Challenges Ahead for the Canadian Government in 2014
OTTAWA—The year that passed has been both exciting and difficult for the Stephen Harper’s Conservative government, making the year ahead likely definitive in terms of the party’s fortunes in the 2015 general election.
The government is facing a credibility crisis that has hit it in polling numbers harder than anything before, though a relatively successful economic performance has preserved the Tories’ most critical claim on power.
And despite the challenges facing the Conservatives, the NDP hasn’t seen its own fortunes rise as a result.
Instead it was the third-ranked Liberals, benefitting from the popularity of their newly minted leader Justin Trudeau, who have seen the biggest turn in public approval.
That has been buoyed almost entirely by Trudeau’s appeal: neither policy ideas nor a significant change to the party structure can be credited for the Liberal resurgence. (Trudeau is, however, promising open nomination for all ridings in the next election).
And that makes Trudeau as much a liability as an asset. A major controversy or a few more questionable comments—like his apparent admiration for China’s murderous dictatorship—could reverse the party’s improved standing in polls.
That’s a problem for any party, but both the Conservatives and NDP have more experienced leaders and fleshed-out platforms to shore up their leaders’ credibility.
But for the Conservatives, that credibility has been shaken hard for the first time since Harper took the helm of the new party.
Connections between the Prime Minister’s Office (PMO) and the ongoing Senate expense scandal can be blamed for a fall in the polls that has become significant in recent weeks.
But other controversies are more longstanding, including the government’s determination to push resource development at what critics say is the expense of the environment and scientific evaluation.
And Harper’s once-lauded control over his caucus has also shown cracks as Conservative MPs begin to challenge party policies and the authority of caucus leaders like Government House Leader Peter Van Loan.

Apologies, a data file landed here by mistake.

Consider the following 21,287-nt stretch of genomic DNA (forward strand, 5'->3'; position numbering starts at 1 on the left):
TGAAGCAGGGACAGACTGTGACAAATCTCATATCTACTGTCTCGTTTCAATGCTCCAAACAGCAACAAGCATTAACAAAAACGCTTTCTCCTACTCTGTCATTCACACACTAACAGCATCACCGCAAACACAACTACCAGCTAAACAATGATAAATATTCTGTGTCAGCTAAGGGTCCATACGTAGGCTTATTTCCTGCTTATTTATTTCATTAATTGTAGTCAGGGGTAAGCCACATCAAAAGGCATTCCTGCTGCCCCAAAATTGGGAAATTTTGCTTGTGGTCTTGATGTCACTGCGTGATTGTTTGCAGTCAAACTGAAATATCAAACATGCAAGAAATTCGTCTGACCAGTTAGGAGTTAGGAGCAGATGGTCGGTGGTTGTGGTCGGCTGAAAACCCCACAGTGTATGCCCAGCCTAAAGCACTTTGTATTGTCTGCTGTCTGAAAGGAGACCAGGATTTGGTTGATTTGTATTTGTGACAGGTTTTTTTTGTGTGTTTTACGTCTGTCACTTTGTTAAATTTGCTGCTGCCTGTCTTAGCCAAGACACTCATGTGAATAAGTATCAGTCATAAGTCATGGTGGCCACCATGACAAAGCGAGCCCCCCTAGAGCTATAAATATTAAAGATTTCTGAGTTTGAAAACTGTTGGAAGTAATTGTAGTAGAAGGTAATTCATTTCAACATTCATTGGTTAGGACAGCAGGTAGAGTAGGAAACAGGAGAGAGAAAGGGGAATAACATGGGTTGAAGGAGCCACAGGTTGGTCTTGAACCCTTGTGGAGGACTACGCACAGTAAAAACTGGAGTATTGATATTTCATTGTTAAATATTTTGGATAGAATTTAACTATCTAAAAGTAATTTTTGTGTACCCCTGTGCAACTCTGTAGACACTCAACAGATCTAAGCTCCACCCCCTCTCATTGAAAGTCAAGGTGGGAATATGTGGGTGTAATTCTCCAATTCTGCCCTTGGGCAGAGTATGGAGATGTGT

Those internal fractures remain small at the moment, and no Tory MP is voicing anything but support for Harper’s leadership. But even before Edmonton-St. Albert MP Brent Rathgeber quit the party over its lost commitment to government transparency, backbench MPs were already chafing against restrictive controls on caucus.
There is no indication the PMO will be loosening its grip on caucus in the next year, which could mean Tory backbenchers could be convinced to speak more boldly on their own priorities.
The Conservatives have remained firm on basic economic policies, including keeping federal taxes at their lowest levels in 50 years, and have made a point of touting their economic performance at every opportunity.
There are some challenges on the economic front—including questions over an investment deal with China and unknown details of Canada’s free trade deal with the European Union—but the Tories can count their fiscal performance as a strength.
Critics may question whether particularly low corporate taxes have translated into the economic benefit promised, especially as many companies sit on hoards of cash in the face of an uncertain global economy, but no one has managed to displace the Conservative’s credibility on the economy.
Recently the government has also moved forward on a consumer agenda that was once the populist purview of the NDP. If it proves successful, broad economic policies on trade and taxes will be buttressed by success on kitchen table issues like cable packages and cellphone contracts.
Showdown with Unions
One of the biggest challenges the government could face is what looks to be a brewing showdown with organized labour. The Conservatives are in the midst of an austerity program that has it looking for ways to make the public service more efficient while trimming its workforce.
While that effort isn’t controversial on its own, the government has paired it with broader measures aimed squarely at limiting the power and influence of unions in general.
Public opinion could be on the government’s side if sharp words come to major protests or job action because unions are largely concentrated in the public sector. That means private sector workers aren’t entirely supportive of tax dollars going to government workers with better benefits than their own.
But those sympathies could change if critics of the government can frame the debate more in terms of record high executive salaries and bonuses, or a widening gap between the average wage earner and Canada’s wealthiest companies and individuals.
The biggest challenge for the government is the biggest challenge for every government around the world—a shaky global economy. While the global outlook looks marginally more stable for 2014, for Canada high public and private debt, a lack of private sector investment, and political gridlock in the U.S. Congress are unsettling.
That economic uncertainty might help the government justify its zealous support for resource development and tough-guy stance toward unions.
On the other hand, as the economy becomes less of an issue, other matters become more important to Canadians. If the Conservatives can’t ride on their economic credentials, concerns over governance, the environment, or social programs like healthcare could become harder to deal with. On those fronts, opposition parties might have better traction.